ABSA’s R12 million boost for UWC student bursaries
Responding to the national outcry for free higher education, ABSA bank has done their bit by increasing their Barclays Africa Group CEO fund to R210 million this year. The fund increase will result in 3000 university students in SA getting scholarships for the 2017 academic year – 300 of them at the University of the Western Cape (UWC), where R12 million has been made available for funding.
Using a combination of academic performance and financial need, universities identify qualifying students and disburse the funds after consultation with Absa. Many of the qualifying students for the bursaries either have very limited financial resources or fall within the “missing middle” category of students whose parents or guardians can only afford to pay a portion of the required university fees.
Speaking at the official handover of the cheque, UWC Rector and Vice-Chancellor, Professor Tyrone Pretorius, said the University welcomes ABSA’s assistance, and the opportunities it will provide for students.
“I am an educationist by profession,” he said; “a career educationist that believes in the transformative power of education, the power to change lives forever – especially in South Africa.”
The 18-year relationship between ABSA and UWC – and the greater need of the students the University serves – has resulted in the University receiving a little more funding than the other two sister universities.
Clinton Clark, Head of Coastal Regions, ABSA Corporate and Investment Banking said the bank was proud of its long association with the University.
“ABSA is no stranger to UWC – and for once I am not here to discuss your overdraft,” he joked. “We realize the impact UWC has in our community and today is that day to celebrate that. I am proud to officially hand over a cheque that is guaranteed to change lives. ”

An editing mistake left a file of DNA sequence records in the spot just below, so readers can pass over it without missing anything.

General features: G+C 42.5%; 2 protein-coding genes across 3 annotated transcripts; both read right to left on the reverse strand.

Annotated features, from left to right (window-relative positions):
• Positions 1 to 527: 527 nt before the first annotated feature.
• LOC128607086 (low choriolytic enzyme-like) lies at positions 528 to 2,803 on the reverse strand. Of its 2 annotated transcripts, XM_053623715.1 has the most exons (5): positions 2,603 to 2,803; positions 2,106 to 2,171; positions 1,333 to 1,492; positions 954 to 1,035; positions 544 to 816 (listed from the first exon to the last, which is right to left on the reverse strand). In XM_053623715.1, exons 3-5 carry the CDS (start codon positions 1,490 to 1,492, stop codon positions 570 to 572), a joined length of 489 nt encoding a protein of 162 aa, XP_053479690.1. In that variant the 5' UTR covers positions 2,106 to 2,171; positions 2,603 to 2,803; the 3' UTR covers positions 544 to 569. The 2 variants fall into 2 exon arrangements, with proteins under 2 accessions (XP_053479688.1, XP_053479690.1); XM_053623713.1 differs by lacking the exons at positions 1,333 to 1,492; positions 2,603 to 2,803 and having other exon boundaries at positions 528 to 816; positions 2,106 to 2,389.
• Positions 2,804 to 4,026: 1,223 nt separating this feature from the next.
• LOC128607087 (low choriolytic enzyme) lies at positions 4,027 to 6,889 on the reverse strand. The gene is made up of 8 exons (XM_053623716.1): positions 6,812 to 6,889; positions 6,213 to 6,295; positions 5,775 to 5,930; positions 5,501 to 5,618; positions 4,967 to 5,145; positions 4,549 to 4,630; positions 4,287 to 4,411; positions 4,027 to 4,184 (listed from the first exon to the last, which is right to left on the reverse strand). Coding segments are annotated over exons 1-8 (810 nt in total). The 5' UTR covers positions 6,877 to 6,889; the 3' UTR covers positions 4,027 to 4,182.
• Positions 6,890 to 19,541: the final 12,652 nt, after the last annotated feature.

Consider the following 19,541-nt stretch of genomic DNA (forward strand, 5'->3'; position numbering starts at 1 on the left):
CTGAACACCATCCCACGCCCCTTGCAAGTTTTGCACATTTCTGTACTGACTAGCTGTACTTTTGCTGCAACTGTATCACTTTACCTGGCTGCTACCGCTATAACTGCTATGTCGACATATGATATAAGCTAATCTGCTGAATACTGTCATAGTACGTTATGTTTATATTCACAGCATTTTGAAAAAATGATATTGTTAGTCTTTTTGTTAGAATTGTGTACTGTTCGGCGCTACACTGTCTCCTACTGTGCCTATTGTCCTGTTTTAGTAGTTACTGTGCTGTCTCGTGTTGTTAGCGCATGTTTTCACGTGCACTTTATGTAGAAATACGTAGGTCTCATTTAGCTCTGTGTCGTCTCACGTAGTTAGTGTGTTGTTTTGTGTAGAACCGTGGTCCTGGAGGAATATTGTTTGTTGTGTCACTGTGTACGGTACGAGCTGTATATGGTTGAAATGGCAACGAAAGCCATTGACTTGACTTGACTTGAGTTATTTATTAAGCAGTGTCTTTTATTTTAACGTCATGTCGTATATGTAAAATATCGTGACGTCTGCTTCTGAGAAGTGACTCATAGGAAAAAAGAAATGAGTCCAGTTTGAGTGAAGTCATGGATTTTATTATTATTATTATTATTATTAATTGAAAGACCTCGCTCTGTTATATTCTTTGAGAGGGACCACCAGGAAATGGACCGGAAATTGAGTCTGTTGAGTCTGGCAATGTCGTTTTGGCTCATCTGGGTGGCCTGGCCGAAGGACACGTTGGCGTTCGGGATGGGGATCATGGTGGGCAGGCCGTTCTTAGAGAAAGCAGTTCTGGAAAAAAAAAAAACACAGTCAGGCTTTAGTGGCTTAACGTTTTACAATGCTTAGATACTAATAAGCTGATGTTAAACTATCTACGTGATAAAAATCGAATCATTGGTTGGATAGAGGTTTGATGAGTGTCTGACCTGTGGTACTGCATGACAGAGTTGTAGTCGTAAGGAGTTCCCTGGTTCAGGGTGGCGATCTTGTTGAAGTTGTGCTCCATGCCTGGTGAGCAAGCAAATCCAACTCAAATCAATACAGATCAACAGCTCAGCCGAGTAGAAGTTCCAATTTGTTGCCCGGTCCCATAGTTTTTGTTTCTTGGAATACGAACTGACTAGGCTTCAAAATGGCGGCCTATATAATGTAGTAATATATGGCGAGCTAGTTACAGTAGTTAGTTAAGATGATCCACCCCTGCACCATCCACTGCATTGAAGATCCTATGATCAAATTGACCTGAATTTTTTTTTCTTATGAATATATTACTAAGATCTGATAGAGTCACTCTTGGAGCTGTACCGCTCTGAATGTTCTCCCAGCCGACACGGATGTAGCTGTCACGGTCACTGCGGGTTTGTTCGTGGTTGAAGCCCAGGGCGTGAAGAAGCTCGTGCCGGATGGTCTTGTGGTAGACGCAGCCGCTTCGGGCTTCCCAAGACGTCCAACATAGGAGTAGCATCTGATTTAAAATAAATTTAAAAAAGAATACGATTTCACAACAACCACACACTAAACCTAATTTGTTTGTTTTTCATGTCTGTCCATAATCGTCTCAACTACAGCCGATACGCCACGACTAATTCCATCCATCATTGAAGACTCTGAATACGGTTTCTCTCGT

Funding Futures, Changing Lives
Demi Meyer from Goodwood, Kamohelo Mokoena from Parow and Anelisiwe Majola from Umtata in the Eastern Cape are three of the 300 UWC students who would benefit from the ABSA scholarship.
Majola, who is doing her 2nd year of Applied Geology, said she was surprised and excited when she heard the news of ABSA’s help.
For Meyer, a student in Medical Biosciences, the bursary has proved to be very helpful. “At the end of last year I ran out of funds – and this bursary came at the right time,” she said.
As a member of the missing middle, BSc Water Science student Mokoena did not qualify for NSFAS support, and her parents were struggling to afford her fees. “I applied for many bursaries but did not qualify,”she said, “and I am truly grateful for this opportunity.”
These and many other lives will be changed by ABSA’s funding – and not just for students, but for their communities as well.
“Education allows for a better future for families and communities – and develops leaders to guide us to that future,” Prof Pretorius concluded. “We are grateful to ABSA for buying into our vision of the transformative power of education, and we are truly fortunate to have friends and associates like these.”